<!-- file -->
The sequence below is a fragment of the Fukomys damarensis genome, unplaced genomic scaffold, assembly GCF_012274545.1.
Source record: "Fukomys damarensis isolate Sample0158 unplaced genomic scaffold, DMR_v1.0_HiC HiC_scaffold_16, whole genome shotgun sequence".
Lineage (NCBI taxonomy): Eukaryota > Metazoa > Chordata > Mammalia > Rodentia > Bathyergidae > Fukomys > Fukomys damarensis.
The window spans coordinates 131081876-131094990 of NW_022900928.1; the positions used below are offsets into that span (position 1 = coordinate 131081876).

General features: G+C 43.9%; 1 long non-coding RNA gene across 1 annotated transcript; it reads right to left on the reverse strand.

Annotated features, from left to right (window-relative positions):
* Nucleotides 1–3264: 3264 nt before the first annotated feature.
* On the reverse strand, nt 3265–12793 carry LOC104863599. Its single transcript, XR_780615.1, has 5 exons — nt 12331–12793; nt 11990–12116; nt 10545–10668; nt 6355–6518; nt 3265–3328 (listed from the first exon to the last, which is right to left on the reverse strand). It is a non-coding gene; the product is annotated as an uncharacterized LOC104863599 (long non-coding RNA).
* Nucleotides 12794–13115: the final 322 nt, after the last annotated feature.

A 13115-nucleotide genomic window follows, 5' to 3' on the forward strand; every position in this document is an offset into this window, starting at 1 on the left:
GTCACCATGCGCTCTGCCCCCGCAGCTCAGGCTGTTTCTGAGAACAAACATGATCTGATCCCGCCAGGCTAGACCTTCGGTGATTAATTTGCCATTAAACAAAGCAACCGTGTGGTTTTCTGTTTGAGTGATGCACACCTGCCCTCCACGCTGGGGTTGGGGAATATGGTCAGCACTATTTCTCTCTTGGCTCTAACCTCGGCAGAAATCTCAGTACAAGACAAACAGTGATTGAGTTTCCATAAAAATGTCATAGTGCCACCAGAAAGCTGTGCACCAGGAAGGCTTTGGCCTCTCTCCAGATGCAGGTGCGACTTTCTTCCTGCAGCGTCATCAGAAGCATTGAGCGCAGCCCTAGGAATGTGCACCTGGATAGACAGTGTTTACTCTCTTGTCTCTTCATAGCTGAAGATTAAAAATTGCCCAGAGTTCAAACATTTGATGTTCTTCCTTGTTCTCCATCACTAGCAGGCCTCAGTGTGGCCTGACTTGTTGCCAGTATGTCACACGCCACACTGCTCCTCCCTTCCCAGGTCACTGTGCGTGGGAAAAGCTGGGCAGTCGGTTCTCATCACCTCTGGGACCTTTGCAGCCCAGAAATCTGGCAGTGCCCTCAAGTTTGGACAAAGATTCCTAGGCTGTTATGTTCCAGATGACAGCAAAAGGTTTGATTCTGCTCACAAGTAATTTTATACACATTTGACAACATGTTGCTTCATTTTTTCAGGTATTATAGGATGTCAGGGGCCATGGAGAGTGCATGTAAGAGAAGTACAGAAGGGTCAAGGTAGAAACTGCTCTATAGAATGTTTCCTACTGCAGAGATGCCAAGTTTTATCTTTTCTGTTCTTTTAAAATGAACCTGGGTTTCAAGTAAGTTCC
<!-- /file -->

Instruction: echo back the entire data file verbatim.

The sequence below is a fragment of the Fukomys damarensis genome, unplaced genomic scaffold, assembly GCF_012274545.1.
Source record: "Fukomys damarensis isolate Sample0158 unplaced genomic scaffold, DMR_v1.0_HiC HiC_scaffold_16, whole genome shotgun sequence".
Lineage (NCBI taxonomy): Eukaryota > Metazoa > Chordata > Mammalia > Rodentia > Bathyergidae > Fukomys > Fukomys damarensis.
The window spans coordinates 131081876-131094990 of NW_022900928.1; the positions used below are offsets into that span (position 1 = coordinate 131081876).

General features: G+C 43.9%; 1 long non-coding RNA gene across 1 annotated transcript; it reads right to left on the reverse strand.

Annotated features, from left to right (window-relative positions):
* Nucleotides 1–3264: 3264 nt before the first annotated feature.
* On the reverse strand, nt 3265–12793 carry LOC104863599. Its single transcript, XR_780615.1, has 5 exons — nt 12331–12793; nt 11990–12116; nt 10545–10668; nt 6355–6518; nt 3265–3328 (listed from the first exon to the last, which is right to left on the reverse strand). It is a non-coding gene; the product is annotated as an uncharacterized LOC104863599 (long non-coding RNA).
* Nucleotides 12794–13115: the final 322 nt, after the last annotated feature.

A 13115-nucleotide genomic window follows, 5' to 3' on the forward strand; every position in this document is an offset into this window, starting at 1 on the left:
GTCACCATGCGCTCTGCCCCCGCAGCTCAGGCTGTTTCTGAGAACAAACATGATCTGATCCCGCCAGGCTAGACCTTCGGTGATTAATTTGCCATTAAACAAAGCAACCGTGTGGTTTTCTGTTTGAGTGATGCACACCTGCCCTCCACGCTGGGGTTGGGGAATATGGTCAGCACTATTTCTCTCTTGGCTCTAACCTCGGCAGAAATCTCAGTACAAGACAAACAGTGATTGAGTTTCCATAAAAATGTCATAGTGCCACCAGAAAGCTGTGCACCAGGAAGGCTTTGGCCTCTCTCCAGATGCAGGTGCGACTTTCTTCCTGCAGCGTCATCAGAAGCATTGAGCGCAGCCCTAGGAATGTGCACCTGGATAGACAGTGTTTACTCTCTTGTCTCTTCATAGCTGAAGATTAAAAATTGCCCAGAGTTCAAACATTTGATGTTCTTCCTTGTTCTCCATCACTAGCAGGCCTCAGTGTGGCCTGACTTGTTGCCAGTATGTCACACGCCACACTGCTCCTCCCTTCCCAGGTCACTGTGCGTGGGAAAAGCTGGGCAGTCGGTTCTCATCACCTCTGGGACCTTTGCAGCCCAGAAATCTGGCAGTGCCCTCAAGTTTGGACAAAGATTCCTAGGCTGTTATGTTCCAGATGACAGCAAAAGGTTTGATTCTGCTCACAAGTAATTTTATACACATTTGACAACATGTTGCTTCATTTTTTCAGGTATTATAGGATGTCAGGGGCCATGGAGAGTGCATGTAAGAGAAGTACAGAAGGGTCAAGGTAGAAACTGCTCTATAGAATGTTTCCTACTGCAGAGATGCCAAGTTTTATCTTTTCTGTTCTTTTAAAATGAACCTGGGTTTCAAGTAAGTTCC